"U.S. Makers of Electric Cars Push for Consumer Tax Credits"

      MORE PHEV-CANDY: Another addition to those kudos we posted last week
      at "Our 1,000th Posting: A Moment to Celebrate"
      http://www.calcars.org/calcars-news/1000.html -- this one is by Mark
      Pheland, Detroit Free Press Columnist, who has covered the auto
      industry for 25 years.

      "Chevy Volt's value is as dawn of era" Sept. 21, 2008

      Two recurring strains of criticism surfaced amid all the hoopla over
      the Chevrolet Volt electric car last week:

      * It's too expensive. Nobody will buy it, and if anybody does, it'll
      be rich dilettantes, not the working folks who really need to cut
      their gasoline bill.

      * It doesn't go far enough. It's impractical for people who use one
      car for all their needs.

      Neither complaint is correct, but the way the misinformation
      proliferated across the Internet demonstrates how different the Volt
      is from any car on the road today.

      You can't judge the Volt based on traditional criteria like sticker
      price and trunk room.

      Don't think of it solely as a car. It's a lifestyle, a political
      view, a fashion statement and the coolest new gadget you can get.

      If GM gets the Volt right, it's the 1984 Apple Macintosh on wheels,
      smashing an old paradigm and setting America free. It's Mini Cooper
      compact cool mated to Prius environmental chic.

      It will also be a compact car likely to cost around $42,000 when it
      goes on sale, a premium small car with unique style and performance,
      like the $46,000 BMW 135i or $44,000 Audi A3.

      And it may be the only game in town if you want the latest and
      greatest technology on wheels, a vehicle that says you're smart,
      involved and want to thumb your noise at Big Oil and the despotic
      countries that produce it.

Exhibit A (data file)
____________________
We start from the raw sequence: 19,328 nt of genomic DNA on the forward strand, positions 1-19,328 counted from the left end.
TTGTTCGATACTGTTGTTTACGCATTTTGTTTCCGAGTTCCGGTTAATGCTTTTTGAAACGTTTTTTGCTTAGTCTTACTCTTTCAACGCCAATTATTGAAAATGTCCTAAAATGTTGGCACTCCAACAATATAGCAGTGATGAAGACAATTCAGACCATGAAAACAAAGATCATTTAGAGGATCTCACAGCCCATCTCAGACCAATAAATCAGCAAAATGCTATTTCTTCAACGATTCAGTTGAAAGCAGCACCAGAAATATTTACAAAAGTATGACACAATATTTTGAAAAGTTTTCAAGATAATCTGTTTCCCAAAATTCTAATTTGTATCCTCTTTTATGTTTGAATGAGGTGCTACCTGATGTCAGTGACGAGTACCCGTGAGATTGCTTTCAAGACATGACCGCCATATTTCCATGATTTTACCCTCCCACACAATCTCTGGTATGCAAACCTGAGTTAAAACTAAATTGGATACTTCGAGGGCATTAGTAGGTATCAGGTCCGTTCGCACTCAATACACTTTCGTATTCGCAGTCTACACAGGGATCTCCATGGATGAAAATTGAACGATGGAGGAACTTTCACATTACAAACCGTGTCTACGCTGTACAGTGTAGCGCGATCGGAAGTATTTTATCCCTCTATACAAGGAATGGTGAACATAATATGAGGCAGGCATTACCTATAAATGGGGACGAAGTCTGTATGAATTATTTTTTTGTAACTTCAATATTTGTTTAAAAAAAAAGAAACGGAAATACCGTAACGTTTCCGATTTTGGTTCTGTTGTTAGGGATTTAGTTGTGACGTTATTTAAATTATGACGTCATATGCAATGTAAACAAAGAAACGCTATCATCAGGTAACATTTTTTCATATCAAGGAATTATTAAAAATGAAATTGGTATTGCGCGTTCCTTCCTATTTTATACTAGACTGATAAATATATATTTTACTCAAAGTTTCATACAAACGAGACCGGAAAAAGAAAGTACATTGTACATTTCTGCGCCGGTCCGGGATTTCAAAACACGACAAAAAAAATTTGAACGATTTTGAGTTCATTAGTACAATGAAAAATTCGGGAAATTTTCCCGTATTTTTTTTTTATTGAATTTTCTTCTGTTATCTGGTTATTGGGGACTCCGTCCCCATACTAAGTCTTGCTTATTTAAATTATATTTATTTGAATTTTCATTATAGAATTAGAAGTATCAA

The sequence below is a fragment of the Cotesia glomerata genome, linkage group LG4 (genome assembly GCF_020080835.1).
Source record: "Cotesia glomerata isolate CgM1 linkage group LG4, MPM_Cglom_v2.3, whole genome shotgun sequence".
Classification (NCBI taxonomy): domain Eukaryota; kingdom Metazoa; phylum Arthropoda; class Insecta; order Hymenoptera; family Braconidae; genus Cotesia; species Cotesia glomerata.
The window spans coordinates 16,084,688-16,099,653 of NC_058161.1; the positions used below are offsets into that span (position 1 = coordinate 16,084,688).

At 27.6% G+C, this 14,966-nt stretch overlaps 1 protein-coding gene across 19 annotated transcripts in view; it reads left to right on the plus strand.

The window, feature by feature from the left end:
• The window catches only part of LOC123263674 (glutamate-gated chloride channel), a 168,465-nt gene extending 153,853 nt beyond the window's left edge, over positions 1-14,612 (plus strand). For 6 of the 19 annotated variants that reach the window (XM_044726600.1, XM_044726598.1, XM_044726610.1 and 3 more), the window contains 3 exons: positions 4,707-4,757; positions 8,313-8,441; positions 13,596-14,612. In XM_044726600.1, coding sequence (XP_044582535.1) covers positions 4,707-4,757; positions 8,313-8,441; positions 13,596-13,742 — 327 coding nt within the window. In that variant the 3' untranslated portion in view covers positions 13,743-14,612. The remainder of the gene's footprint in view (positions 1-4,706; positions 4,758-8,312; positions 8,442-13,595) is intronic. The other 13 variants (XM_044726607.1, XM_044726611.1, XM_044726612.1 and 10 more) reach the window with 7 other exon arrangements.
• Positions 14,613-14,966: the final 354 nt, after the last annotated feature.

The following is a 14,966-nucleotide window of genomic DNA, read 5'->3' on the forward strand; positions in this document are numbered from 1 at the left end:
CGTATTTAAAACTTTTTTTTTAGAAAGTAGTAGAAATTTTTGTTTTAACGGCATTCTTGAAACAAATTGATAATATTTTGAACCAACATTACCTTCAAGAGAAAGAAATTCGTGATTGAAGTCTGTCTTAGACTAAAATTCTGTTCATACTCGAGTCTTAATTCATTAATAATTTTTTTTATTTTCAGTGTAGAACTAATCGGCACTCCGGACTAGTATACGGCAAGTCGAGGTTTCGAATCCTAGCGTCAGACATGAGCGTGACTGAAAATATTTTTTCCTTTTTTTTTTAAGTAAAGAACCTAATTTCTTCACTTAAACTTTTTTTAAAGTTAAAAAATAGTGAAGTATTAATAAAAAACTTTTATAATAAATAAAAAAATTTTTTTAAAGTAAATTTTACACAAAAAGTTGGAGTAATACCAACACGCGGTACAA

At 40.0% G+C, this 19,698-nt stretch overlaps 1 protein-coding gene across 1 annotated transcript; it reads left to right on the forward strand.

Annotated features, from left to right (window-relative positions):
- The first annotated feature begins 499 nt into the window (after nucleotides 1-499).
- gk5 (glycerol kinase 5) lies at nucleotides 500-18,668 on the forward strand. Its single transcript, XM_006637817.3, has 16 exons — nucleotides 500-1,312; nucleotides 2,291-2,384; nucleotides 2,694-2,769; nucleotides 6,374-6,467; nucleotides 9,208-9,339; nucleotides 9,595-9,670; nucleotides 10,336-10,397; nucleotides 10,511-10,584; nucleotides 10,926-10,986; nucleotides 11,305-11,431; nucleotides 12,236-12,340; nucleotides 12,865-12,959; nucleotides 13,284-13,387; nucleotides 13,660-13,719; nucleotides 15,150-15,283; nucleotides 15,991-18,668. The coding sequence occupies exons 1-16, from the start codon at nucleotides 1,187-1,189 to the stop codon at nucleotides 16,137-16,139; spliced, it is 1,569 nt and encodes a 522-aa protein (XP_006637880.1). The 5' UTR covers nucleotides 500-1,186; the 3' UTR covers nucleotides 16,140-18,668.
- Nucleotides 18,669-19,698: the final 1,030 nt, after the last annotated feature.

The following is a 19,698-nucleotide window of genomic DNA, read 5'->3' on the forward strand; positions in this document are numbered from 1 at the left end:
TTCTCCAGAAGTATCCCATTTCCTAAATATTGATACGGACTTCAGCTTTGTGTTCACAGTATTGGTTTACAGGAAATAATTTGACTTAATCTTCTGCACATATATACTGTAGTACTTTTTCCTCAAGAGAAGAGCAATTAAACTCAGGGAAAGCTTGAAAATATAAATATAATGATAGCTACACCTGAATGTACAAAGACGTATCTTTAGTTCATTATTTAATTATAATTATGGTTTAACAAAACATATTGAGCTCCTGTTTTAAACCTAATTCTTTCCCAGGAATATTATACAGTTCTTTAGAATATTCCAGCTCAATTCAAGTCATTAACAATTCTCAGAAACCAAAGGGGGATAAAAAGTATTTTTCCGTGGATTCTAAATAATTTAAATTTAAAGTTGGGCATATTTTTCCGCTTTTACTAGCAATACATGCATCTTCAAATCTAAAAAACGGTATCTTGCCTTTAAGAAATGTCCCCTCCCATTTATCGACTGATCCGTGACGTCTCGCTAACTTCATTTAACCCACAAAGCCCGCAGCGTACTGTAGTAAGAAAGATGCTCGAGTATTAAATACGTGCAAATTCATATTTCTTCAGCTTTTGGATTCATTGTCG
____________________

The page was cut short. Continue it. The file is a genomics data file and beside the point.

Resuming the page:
Why did people stand in line all night to pay $400 for an Apple
      iPhone last year when other companies literally give mobile phones
      away? Because it was unique. Because it was the best.

      That's one reason the Volt's introductory price is immaterial. If the
      car keeps the promises GM has made -- 40 miles on battery power
      alone, and the ability to drive unlimited distances by using its
      onboard generator -- the first year's production will sell out the
      weekend the Volt goes on sale.

      The other reason not to fret about the initial price is that it will
      fall, and it will fall fast. The industrial model and product cycle
      that apply to the Volt are closer to the fast-paced development of
      mobile phones and laptop computers than the six-year cycle of most cars.

      Cost should fall quickly, and it would be very surprising if Volt
      buyers don't get substantial tax incentives.

      None of that makes the Volt the people's car, but GM plans to use its
      powertrain in other models.

      Concerns about the Volt's cruising range are even less significant
      than fretting over its sticker price, but they highlight the need for
      GM to explain the car to buyers. While electricity stored from an
      outlet provides enough energy to cover at least 40 miles (city or
      highway driving), the little gasoline-powered generator under the
      hood will keep the battery charged on longer drives.

      It's an elegant solution that engineers love, but it will take a
      while before less technically oriented people figure out they can
      drive the Volt cross-country all day, just like a conventional car.

      The Volt is the tip of the spear. If it works, GM plans to rapidly
      adapt its powertrain for high-volume cars with mass-market prices.

      It's not a car for everyone, but it's the first step toward a new
      kind of car for everyone.

      -- -- -- -- -- -- -- -- -- -- -- --
      Felix Kramer fkramer@...
      Founder California Cars Initiative
      -- -- -- -- -- -- -- -- -- -- -- --